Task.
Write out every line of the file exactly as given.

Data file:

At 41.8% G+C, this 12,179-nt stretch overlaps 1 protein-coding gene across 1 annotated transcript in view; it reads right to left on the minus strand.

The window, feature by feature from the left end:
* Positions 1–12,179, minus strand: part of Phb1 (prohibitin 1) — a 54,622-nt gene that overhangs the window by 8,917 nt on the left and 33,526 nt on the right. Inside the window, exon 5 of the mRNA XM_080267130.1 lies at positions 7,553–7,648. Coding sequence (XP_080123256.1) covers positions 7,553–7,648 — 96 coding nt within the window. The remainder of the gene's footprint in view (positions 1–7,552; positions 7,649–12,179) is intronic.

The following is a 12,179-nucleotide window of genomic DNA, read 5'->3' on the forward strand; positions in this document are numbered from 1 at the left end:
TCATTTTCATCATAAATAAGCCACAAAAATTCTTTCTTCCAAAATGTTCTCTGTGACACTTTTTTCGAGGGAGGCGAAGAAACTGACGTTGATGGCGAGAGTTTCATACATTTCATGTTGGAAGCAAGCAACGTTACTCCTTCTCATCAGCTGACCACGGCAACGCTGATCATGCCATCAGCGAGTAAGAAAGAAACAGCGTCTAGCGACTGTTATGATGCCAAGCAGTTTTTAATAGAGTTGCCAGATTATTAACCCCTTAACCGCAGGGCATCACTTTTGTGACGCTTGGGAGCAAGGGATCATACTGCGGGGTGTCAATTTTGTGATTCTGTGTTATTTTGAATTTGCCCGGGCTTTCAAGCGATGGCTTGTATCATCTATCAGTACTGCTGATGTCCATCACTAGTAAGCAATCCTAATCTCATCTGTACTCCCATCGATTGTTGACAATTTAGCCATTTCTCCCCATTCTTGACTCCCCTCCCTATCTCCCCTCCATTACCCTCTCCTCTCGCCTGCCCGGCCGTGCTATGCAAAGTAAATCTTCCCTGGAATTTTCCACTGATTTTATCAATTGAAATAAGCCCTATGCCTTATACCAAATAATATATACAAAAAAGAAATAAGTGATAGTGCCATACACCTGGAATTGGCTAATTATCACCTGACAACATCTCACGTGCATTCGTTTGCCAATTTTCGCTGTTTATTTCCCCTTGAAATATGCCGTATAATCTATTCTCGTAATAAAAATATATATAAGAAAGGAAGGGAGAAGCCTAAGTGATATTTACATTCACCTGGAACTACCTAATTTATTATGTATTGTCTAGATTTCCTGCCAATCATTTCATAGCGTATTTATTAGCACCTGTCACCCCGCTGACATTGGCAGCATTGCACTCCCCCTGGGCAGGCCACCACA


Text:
At 41.8% G+C, this 12,179-nt stretch overlaps 1 protein-coding gene across 1 annotated transcript in view; it reads right to left on the minus strand.

The window, feature by feature from the left end:
* Positions 1–12,179, minus strand: part of Phb1 (prohibitin 1) — a 54,622-nt gene that overhangs the window by 8,917 nt on the left and 33,526 nt on the right. Inside the window, exon 5 of the mRNA XM_080267130.1 lies at positions 7,553–7,648. Coding sequence (XP_080123256.1) covers positions 7,553–7,648 — 96 coding nt within the window. The remainder of the gene's footprint in view (positions 1–7,552; positions 7,649–12,179) is intronic.

The following is a 12,179-nucleotide window of genomic DNA, read 5'->3' on the forward strand; positions in this document are numbered from 1 at the left end:
TCATTTTCATCATAAATAAGCCACAAAAATTCTTTCTTCCAAAATGTTCTCTGTGACACTTTTTTCGAGGGAGGCGAAGAAACTGACGTTGATGGCGAGAGTTTCATACATTTCATGTTGGAAGCAAGCAACGTTACTCCTTCTCATCAGCTGACCACGGCAACGCTGATCATGCCATCAGCGAGTAAGAAAGAAACAGCGTCTAGCGACTGTTATGATGCCAAGCAGTTTTTAATAGAGTTGCCAGATTATTAACCCCTTAACCGCAGGGCATCACTTTTGTGACGCTTGGGAGCAAGGGATCATACTGCGGGGTGTCAATTTTGTGATTCTGTGTTATTTTGAATTTGCCCGGGCTTTCAAGCGATGGCTTGTATCATCTATCAGTACTGCTGATGTCCATCACTAGTAAGCAATCCTAATCTCATCTGTACTCCCATCGATTGTTGACAATTTAGCCATTTCTCCCCATTCTTGACTCCCCTCCCTATCTCCCCTCCATTACCCTCTCCTCTCGCCTGCCCGGCCGTGCTATGCAAAGTAAATCTTCCCTGGAATTTTCCACTGATTTTATCAATTGAAATAAGCCCTATGCCTTATACCAAATAATATATACAAAAAAGAAATAAGTGATAGTGCCATACACCTGGAATTGGCTAATTATCACCTGACAACATCTCACGTGCATTCGTTTGCCAATTTTCGCTGTTTATTTCCCCTTGAAATATGCCGTATAATCTATTCTCGTAATAAAAATATATATAAGAAAGGAAGGGAGAAGCCTAAGTGATATTTACATTCACCTGGAACTACCTAATTTATTATGTATTGTCTAGATTTCCTGCCAATCATTTCATAGCGTATTTATTAGCACCTGTCACCCCGCTGACATTGGCAGCATTGCACTCCCCCTGGGCAGGCCACCACA